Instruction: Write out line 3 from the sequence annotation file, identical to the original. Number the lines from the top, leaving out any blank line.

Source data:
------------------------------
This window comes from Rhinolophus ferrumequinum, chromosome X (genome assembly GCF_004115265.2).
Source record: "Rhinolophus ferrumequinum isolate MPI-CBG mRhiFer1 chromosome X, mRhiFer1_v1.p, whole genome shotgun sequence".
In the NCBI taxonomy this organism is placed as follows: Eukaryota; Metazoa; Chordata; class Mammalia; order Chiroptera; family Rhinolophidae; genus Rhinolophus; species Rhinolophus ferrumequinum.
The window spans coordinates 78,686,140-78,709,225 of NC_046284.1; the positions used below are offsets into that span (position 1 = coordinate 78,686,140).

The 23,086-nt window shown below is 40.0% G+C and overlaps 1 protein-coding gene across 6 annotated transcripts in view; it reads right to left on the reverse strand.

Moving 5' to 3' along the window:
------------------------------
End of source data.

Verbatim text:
In the NCBI taxonomy this organism is placed as follows: Eukaryota; Metazoa; Chordata; class Mammalia; order Chiroptera; family Rhinolophidae; genus Rhinolophus; species Rhinolophus ferrumequinum.